the first thing anyone with a brain does is google the title.
Previously being printed by a POD chop shop doesn't count as
"previously published".

Adding insult to injury, you tell me the book was
"warmly received by reviewers".
What you mean is that Amazon has good reviews,
so I know you're not playing on my side of the street.

Here's some help: "reviewers" at Amazon are not reviewers.
They're reader comments.
Generally anonymous.

In case anyone else hasn't mentioned this to you yet,
Amazon reviews don't meet criteria of an objective review.
(Miss Snark loves snarky reviews of course).
You'd be better off to tell me your mom liked it.

Quit trying to wow me with publishing "credentials"
that only reveal your
lack of industry savvy.

All you have to do is write well. That's hard enough.
Try not to shoot yourself in the foot by looking like a dimwit
before I have a chance to read your stuff.

Now, go read something good, and leave me to my slush pile.

Speaking of other people who aren't...well...real

Courtesy of the estimableSarahWeinman who I hear likes to drink with those highly questionable cigar smokers from Beatrice

it turns out that I'm not only not Binky Urban, or Flip Brophy,
I'm also not Michiko Kakutani.


Innocent (rather than guilty) pleasure: The Writers Almanac

From "our friends at Minnesota Public Radio" those droll elves of the airwaves comes my daily dose of Writer's Almanac. Contained therein today:

"Eric Ambler once told a friend he'd been reading James Joyce and she said, "Never read very good writers when you are trying yourself to write good trash. You'll only get depressed.""

Certainly that advice holds up well.
Maybe even better than some of Eric Ambler's spy novels...but I haven't
read one in so long I'm probably wrong. I've been busy reading Alan
Furst. For my money, he's the best in the biz right now. Sadly, he
is as they say "represented elsewhere", but then, so is Dan Brown.
And James Joyce.

"Are you really an agent"

Tiptoeing through the tulips of email this morning Miss Snark finds a missive from some hapless writer who asks......seriously one fears..."are you really an agent".

Who would claim to work for the Dark Side if they didn't??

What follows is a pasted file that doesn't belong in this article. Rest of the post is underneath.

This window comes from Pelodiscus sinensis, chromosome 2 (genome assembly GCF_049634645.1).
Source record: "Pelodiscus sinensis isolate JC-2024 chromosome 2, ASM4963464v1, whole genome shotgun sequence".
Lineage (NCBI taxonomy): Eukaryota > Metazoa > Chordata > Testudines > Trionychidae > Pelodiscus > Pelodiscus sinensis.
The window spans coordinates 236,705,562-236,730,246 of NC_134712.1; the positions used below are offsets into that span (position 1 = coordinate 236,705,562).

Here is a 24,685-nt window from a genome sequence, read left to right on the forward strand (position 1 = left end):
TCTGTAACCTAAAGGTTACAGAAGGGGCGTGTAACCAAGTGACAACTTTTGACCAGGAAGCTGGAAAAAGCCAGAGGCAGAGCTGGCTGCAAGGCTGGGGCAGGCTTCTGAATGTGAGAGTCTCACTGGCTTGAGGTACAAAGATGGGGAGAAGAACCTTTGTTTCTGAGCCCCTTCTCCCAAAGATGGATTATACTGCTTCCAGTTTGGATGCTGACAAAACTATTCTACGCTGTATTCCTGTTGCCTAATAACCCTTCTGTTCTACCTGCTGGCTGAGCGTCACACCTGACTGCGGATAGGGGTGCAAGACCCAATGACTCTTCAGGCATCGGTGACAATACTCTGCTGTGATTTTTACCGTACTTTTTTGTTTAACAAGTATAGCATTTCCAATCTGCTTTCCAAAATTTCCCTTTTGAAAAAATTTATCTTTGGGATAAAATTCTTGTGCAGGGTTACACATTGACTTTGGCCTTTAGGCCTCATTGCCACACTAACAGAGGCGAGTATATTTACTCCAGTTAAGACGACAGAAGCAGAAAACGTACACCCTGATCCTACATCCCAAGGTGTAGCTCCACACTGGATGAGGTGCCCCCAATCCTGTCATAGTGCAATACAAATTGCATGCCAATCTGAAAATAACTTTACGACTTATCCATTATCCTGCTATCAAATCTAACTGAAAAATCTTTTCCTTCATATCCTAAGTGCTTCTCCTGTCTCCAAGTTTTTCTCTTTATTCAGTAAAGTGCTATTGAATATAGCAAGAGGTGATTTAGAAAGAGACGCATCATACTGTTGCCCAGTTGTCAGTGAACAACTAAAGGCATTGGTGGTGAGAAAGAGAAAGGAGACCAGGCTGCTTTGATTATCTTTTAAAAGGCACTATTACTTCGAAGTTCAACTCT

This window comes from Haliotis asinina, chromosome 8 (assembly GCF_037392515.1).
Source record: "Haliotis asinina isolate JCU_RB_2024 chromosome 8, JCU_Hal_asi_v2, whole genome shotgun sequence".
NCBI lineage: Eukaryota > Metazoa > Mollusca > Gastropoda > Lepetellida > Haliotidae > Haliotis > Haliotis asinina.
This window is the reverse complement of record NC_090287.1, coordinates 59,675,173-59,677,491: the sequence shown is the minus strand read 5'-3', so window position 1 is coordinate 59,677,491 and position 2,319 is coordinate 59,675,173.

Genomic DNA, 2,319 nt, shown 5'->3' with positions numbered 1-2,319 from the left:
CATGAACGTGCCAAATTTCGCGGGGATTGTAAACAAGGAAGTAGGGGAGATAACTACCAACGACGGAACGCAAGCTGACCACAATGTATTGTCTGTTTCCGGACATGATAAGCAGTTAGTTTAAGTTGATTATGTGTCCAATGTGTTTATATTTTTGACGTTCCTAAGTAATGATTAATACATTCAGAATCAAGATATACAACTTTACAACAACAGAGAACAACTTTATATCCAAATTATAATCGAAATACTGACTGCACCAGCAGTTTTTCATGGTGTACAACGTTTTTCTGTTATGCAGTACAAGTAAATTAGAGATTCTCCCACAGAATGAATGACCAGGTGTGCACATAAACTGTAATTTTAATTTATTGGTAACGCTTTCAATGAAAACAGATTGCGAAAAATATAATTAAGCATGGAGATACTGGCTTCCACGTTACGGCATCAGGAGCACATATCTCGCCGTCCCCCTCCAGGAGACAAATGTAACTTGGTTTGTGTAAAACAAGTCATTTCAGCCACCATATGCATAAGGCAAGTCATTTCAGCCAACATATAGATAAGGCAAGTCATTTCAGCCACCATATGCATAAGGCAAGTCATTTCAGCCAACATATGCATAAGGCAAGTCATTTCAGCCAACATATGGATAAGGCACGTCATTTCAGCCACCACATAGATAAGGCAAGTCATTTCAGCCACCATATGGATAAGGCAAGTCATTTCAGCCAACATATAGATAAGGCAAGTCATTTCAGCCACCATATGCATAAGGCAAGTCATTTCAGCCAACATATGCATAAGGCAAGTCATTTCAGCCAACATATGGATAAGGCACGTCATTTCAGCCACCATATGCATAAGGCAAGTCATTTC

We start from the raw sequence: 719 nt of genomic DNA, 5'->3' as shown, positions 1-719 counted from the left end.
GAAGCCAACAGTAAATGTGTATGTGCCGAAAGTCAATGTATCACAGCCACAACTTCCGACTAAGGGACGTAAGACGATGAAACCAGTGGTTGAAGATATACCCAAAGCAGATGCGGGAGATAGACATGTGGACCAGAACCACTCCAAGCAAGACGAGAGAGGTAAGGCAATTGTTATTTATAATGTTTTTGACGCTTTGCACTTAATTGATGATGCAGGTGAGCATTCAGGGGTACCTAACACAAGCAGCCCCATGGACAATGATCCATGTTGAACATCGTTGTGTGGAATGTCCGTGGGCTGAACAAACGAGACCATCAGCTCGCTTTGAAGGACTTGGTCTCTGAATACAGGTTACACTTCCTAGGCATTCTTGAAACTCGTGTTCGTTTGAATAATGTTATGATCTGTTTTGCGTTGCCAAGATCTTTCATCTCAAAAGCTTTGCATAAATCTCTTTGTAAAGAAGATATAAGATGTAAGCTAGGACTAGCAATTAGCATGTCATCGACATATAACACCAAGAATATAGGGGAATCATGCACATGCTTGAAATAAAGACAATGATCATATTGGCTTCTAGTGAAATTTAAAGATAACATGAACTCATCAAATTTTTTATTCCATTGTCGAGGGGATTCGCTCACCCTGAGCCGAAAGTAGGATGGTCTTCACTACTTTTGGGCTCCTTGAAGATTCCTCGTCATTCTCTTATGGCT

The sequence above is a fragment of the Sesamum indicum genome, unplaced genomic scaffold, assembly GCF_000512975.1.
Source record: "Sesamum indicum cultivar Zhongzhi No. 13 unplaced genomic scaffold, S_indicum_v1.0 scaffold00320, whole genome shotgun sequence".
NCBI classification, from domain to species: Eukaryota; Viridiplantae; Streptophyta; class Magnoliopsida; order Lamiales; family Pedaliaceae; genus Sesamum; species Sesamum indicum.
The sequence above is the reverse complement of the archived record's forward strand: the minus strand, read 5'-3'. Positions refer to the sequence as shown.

Well, now wait a second.
Now that Miss Snark is properly juiced, (that first cup of Cafe Bustelo helps this process)
there are actually those poor souls out there who claim to be agents who
are in fact...not.

Consider the website Miss Snark winched out of the morass last week. One page said
"Here are books we helped publish". Interesting choice of phrase of course.
A phrase Miss Snark would look for, were she to be seeking an agent might read
"Here's Miss Snark's list of sales".

As it happens, Miss Snark, the all knowing and all powerful Oz having nothing on
Miss Snark, literary agent, knew those books. And the person who "helped get
them published" didn't agent them at all. That person edited them.
Is this misleading?
Yea sure...to the unwary.

So in case you're wondering Oh Wanderer in the World of Words..yes
Miss Snark IS an agent. But she's not Esther Newberg. And she's not
Binky Urban. But she thinks being called Binky is kinda cool. Like
being called Flip Brophy.

You'll just have to find her the old fashioned way: Look under
"Snark" in Writers Market.

Now, go out and read something worthwhile.
And if you can't find something worthwhile,
go to SarahWeinman.com and see what she's reading.

That's where Miss Snark is headed.
After coffee.
And maybe a cruller.

Honest to Pete, do you think this WORKS??

So, working through my stack of query letters today. As usual, there are a couple that are interesting and couple that are so weird as to make me fear for the fate of western civilization...and then there are these:

"It's also the setting of the serio-comic novel for which I am seeking
representation from a few select agents.."

ok...what the fuck is a serio-comic novel?
They forget to tell me that at agent school.

Is it like a serious novel that has some funny parts?
Is it a comic book that is about serio-type things?

And let's not overlook that smarmy "select agents" phrase. I'm sure you
worked hard selecting me...you picked all the agents who understood
what serio comic meant.

Please. Get a grip on your prose. Maybe if you grip hard enough I won't have
to worry about the fact you teach English at a place where people pay to attend.